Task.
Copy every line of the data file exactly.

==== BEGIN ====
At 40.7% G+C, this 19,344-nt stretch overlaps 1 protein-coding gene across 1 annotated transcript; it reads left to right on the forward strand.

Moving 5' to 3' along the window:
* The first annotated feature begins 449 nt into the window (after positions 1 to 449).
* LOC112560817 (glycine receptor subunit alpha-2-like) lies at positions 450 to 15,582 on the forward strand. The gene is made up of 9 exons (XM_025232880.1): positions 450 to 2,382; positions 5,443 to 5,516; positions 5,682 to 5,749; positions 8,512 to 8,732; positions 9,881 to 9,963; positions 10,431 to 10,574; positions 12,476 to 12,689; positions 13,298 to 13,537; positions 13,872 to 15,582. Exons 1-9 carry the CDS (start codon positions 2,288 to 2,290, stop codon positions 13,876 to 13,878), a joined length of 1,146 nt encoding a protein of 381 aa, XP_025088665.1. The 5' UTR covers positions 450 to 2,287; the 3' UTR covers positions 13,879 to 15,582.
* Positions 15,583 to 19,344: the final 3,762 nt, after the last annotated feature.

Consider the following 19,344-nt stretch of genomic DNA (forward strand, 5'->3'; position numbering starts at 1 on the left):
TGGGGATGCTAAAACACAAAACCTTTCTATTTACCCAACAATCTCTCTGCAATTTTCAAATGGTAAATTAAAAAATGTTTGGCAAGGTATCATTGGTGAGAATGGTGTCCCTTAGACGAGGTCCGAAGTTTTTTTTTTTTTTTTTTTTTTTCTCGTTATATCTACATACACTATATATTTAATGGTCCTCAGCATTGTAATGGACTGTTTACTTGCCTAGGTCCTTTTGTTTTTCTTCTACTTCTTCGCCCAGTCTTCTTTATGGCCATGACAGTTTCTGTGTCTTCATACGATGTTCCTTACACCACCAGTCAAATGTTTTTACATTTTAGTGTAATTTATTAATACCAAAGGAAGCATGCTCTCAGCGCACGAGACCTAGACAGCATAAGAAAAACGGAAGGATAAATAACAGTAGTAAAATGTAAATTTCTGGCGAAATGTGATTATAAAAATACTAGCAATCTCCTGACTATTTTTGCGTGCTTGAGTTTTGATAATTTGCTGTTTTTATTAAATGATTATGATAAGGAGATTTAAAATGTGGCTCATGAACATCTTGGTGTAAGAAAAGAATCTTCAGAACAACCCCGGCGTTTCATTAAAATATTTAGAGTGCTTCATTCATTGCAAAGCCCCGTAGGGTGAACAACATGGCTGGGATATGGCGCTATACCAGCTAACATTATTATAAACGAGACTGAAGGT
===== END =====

At 40.7% G+C, this 19,344-nt stretch overlaps 1 protein-coding gene across 1 annotated transcript; it reads left to right on the forward strand.

Moving 5' to 3' along the window:
* The first annotated feature begins 449 nt into the window (after positions 1 to 449).
* LOC112560817 (glycine receptor subunit alpha-2-like) lies at positions 450 to 15,582 on the forward strand. The gene is made up of 9 exons (XM_025232880.1): positions 450 to 2,382; positions 5,443 to 5,516; positions 5,682 to 5,749; positions 8,512 to 8,732; positions 9,881 to 9,963; positions 10,431 to 10,574; positions 12,476 to 12,689; positions 13,298 to 13,537; positions 13,872 to 15,582. Exons 1-9 carry the CDS (start codon positions 2,288 to 2,290, stop codon positions 13,876 to 13,878), a joined length of 1,146 nt encoding a protein of 381 aa, XP_025088665.1. The 5' UTR covers positions 450 to 2,287; the 3' UTR covers positions 13,879 to 15,582.
* Positions 15,583 to 19,344: the final 3,762 nt, after the last annotated feature.

Consider the following 19,344-nt stretch of genomic DNA (forward strand, 5'->3'; position numbering starts at 1 on the left):
TGGGGATGCTAAAACACAAAACCTTTCTATTTACCCAACAATCTCTCTGCAATTTTCAAATGGTAAATTAAAAAATGTTTGGCAAGGTATCATTGGTGAGAATGGTGTCCCTTAGACGAGGTCCGAAGTTTTTTTTTTTTTTTTTTTTTTTCTCGTTATATCTACATACACTATATATTTAATGGTCCTCAGCATTGTAATGGACTGTTTACTTGCCTAGGTCCTTTTGTTTTTCTTCTACTTCTTCGCCCAGTCTTCTTTATGGCCATGACAGTTTCTGTGTCTTCATACGATGTTCCTTACACCACCAGTCAAATGTTTTTACATTTTAGTGTAATTTATTAATACCAAAGGAAGCATGCTCTCAGCGCACGAGACCTAGACAGCATAAGAAAAACGGAAGGATAAATAACAGTAGTAAAATGTAAATTTCTGGCGAAATGTGATTATAAAAATACTAGCAATCTCCTGACTATTTTTGCGTGCTTGAGTTTTGATAATTTGCTGTTTTTATTAAATGATTATGATAAGGAGATTTAAAATGTGGCTCATGAACATCTTGGTGTAAGAAAAGAATCTTCAGAACAACCCCGGCGTTTCATTAAAATATTTAGAGTGCTTCATTCATTGCAAAGCCCCGTAGGGTGAACAACATGGCTGGGATATGGCGCTATACCAGCTAACATTATTATAAACGAGACTGAAGGT